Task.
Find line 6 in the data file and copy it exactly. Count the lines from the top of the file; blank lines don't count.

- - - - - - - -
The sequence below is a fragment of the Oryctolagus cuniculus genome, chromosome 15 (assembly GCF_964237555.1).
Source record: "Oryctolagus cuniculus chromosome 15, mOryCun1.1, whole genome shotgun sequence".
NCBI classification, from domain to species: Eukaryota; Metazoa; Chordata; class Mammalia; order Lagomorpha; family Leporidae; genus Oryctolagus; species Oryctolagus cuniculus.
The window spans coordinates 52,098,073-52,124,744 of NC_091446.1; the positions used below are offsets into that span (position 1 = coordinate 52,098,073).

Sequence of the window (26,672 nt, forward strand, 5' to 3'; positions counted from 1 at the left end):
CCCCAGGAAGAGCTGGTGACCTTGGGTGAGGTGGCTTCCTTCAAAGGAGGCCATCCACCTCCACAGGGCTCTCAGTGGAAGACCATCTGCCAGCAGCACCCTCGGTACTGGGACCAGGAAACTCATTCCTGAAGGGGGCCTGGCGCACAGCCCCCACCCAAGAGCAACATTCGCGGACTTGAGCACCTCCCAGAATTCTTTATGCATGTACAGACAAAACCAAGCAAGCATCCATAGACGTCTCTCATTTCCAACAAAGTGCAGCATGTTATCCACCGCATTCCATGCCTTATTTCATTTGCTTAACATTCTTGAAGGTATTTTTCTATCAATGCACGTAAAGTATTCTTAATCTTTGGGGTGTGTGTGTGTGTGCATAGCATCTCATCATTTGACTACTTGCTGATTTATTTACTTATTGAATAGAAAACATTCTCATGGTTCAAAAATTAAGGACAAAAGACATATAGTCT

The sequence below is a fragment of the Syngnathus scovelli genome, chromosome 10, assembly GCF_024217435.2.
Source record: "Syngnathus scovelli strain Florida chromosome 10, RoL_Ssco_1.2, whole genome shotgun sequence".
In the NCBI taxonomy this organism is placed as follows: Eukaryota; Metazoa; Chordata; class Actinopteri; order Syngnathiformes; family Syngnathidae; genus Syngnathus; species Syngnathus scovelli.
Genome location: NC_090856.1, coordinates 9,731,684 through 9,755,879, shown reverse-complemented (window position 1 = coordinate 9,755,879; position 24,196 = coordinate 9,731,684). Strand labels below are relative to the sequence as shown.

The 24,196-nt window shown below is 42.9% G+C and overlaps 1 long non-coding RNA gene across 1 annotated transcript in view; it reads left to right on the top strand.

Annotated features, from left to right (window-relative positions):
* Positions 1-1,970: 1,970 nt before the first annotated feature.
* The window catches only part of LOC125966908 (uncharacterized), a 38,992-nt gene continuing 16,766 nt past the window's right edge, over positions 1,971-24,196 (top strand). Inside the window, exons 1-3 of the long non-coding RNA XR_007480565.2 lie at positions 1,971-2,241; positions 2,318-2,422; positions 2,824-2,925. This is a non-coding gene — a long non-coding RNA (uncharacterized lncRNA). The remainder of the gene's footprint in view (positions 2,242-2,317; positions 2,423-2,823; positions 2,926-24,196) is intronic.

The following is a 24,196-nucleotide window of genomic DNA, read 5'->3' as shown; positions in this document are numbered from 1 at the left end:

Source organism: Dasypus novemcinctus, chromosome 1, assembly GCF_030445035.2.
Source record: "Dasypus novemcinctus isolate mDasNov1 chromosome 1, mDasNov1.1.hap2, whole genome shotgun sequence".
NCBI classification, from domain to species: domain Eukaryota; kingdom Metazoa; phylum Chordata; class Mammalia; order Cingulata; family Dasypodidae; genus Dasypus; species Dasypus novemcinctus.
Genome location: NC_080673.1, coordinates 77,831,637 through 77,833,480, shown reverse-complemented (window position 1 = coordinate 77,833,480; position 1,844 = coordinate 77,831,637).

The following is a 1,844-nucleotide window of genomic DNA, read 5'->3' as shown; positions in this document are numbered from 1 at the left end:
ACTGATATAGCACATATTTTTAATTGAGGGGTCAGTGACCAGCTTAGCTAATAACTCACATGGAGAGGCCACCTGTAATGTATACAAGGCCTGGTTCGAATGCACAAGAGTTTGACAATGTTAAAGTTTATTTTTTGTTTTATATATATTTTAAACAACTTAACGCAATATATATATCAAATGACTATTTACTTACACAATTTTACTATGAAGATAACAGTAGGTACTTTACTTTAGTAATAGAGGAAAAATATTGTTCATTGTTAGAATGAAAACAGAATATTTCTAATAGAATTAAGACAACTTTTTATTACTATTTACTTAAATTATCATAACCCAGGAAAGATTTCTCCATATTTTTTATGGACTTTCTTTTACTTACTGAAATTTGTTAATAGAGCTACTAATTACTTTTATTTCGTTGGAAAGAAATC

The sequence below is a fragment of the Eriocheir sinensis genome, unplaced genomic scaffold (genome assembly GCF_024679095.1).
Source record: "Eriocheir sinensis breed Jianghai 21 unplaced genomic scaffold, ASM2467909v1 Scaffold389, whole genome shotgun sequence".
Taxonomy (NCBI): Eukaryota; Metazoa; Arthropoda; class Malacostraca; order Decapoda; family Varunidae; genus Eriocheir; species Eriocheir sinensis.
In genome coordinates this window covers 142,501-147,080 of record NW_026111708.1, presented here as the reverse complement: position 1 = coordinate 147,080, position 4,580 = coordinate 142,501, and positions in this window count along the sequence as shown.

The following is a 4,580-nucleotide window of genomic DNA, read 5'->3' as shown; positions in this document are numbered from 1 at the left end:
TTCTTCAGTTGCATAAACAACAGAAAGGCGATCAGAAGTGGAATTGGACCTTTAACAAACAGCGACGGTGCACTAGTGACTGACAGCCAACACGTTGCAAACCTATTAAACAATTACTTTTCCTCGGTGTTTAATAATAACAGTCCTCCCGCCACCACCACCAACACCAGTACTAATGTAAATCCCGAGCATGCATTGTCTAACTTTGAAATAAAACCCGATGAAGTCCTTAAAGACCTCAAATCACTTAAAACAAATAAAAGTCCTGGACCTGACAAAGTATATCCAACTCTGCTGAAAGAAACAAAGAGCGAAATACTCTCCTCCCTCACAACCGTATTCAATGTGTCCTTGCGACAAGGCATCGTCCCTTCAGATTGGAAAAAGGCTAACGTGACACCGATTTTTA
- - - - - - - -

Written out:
CCCCAGGAAGAGCTGGTGACCTTGGGTGAGGTGGCTTCCTTCAAAGGAGGCCATCCACCTCCACAGGGCTCTCAGTGGAAGACCATCTGCCAGCAGCACCCTCGGTACTGGGACCAGGAAACTCATTCCTGAAGGGGGCCTGGCGCACAGCCCCCACCCAAGAGCAACATTCGCGGACTTGAGCACCTCCCAGAATTCTTTATGCATGTACAGACAAAACCAAGCAAGCATCCATAGACGTCTCTCATTTCCAACAAAGTGCAGCATGTTATCCACCGCATTCCATGCCTTATTTCATTTGCTTAACATTCTTGAAGGTATTTTTCTATCAATGCACGTAAAGTATTCTTAATCTTTGGGGTGTGTGTGTGTGTGCATAGCATCTCATCATTTGACTACTTGCTGATTTATTTACTTATTGAATAGAAAACATTCTCATGGTTCAAAAATTAAGGACAAAAGACATATAGTCT